Besides constantly adopting new technologies, researchers have also dig into the light–tissue interactions to determine complications of clinical application over the past 30 years [913]. The complications of laser treatment in the 1970s have been reduced significantly with the understanding of this new biological process [9, 10] and the use of the right laser technology. Dr. Anderson paved the road for correct laser parameters for surgical purposes based on a tissue’s properties [10]. Dr. Jacques developed a Monte-Carlo simulation for biological tissues and made it an open-source project that enabled many excellent numeric modeling works [14, 15]. More recently, many complex experiments added to the bio-optical property knowledge base and improved medical procedures [11, 16, 17]. Depending on the response time scale and target size scale, light–tissue interaction has the following characteristic processes (Figure 1): photomechanical, photothermal, photochemical [12], and photobiomodulation [18]. Their work range and biological responses are significantly different. The photomechanical process needs a very high peak power laser to blast off local tissues with minimum heat effect (Figure 2). The higher the peak power, the shorter time required for the laser application; thus, less surrounding tissue damage occurs from the extra heat. It enables precision cuttings as a ultra-sharp knife, which is critical to saving vital functional biological tissues. Some examples of photomechanical processes are picosecond laser for tattoo removal in dermatology [19] and femtosecond lasers in eye surgeries [20]. Meanwhile, photothermal procedures [2125] maximize the selective heat absorption of specific biological tissue to generate signals for imaging or achieve ablation or coagulation for treatment. The photochemical process works at the molecular level using relatively low-level intensity light (<1 W/cm2) to have an immediate effect on organelles. Photodynamic therapy (PDT) is a photochemical process that has applications in various medical fields [26]. It targets organelles, with delayed cell death in hours and healing response in days [12].

Figure 1 Light–tissue interaction. Adapted from Steven Jacques, “Laser–tissue interaction: photochemical, photothermal and photomechanical,” Laser in General Surgery, 1995.


Figure 2 Demonstration of photomechanical effect. A strong laser beam generates shock waves to blast off the targeted tissue with clear boundaries.


Last but not least, photobiomodulation, previously called low-level light therapy, has recently gained popularity in clinical applications and home therapy, owing to its safety, low cost, and effectiveness [18, 27]. It works at an even lower energy level than PDT. Dr. Endre Mester first discovered it in Hungary in 1967 when he tried to duplicate the laser treatment of tumors by Dr. Paul Edward McGuff in Boston, Massachusetts. However, the laser he used had much lower energy than the one used by Dr McGuff in Boston. Instead of killing cancer tumors, he saw the laser promoted hair growth and wound healing. Thirty years later, Dr. Michael Hamblin, at the Wellman Center of Photomedicine, noticed over 100% viability in the no-drug, light-only control group of PDT experiments. He has been dedicated to studying the mechanism behind the phenomenon ever since and led significant progress in the scientific discovery and medical application of photobiomodulation. In this case, light is not used as a tool but rather as a drug. A specific biomedical optical event may involve more than one of the processes above. It is not the clear differentiation of those processes by name that matters, but rather the understanding of the true nature of different biological responses does in order to improve the precision and enable the innovations of medical applications.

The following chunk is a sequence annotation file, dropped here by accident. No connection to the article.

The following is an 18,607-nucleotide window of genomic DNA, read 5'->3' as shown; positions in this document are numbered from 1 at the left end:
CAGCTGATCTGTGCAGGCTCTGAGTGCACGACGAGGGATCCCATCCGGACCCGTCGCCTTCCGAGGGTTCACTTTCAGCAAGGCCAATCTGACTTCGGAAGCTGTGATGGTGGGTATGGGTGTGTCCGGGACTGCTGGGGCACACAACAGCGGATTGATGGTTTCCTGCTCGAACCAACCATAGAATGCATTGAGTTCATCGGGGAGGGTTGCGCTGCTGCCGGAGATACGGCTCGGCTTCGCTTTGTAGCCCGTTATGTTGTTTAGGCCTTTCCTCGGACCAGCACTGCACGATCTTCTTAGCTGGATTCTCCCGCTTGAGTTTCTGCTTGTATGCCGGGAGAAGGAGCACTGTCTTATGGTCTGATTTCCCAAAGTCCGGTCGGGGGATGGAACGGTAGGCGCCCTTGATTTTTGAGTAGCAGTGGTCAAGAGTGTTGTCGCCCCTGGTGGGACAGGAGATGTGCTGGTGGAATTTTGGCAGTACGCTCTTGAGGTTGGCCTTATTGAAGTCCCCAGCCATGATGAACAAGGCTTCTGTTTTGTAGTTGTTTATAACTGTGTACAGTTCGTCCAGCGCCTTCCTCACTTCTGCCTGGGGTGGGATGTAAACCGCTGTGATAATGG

As a cross-disciplinary field, biophotonics is a natural platform for innovation. For example, researchers have taken advantages of the recently developed nanostructures to optimize imaging signals and improve drug delivery efficiency [6, 28]. Active investment in healthcare also contributes to the quick clinical transitions of biophotonic innovations. However, to genuinely and successfully improve people’s lives, many gaps have to be bridged. Horizontally, the gaps are between scientists from different fields to make new fundamental breakthroughs through knowledge merging; vertically, the gaps lie in scientists, engineer medical professionals, and physicists to make innovated, reliable, and practical products. Learning another field’s language is never easy; promoting this learning requires leaders to advocate communication and understanding among experts. Although it is still a relatively young field, with abundant success so far and booming innovations coming along, it is reasonable to expect giant waves of healthcare transformation involving biophotonics to continue for the next few decades.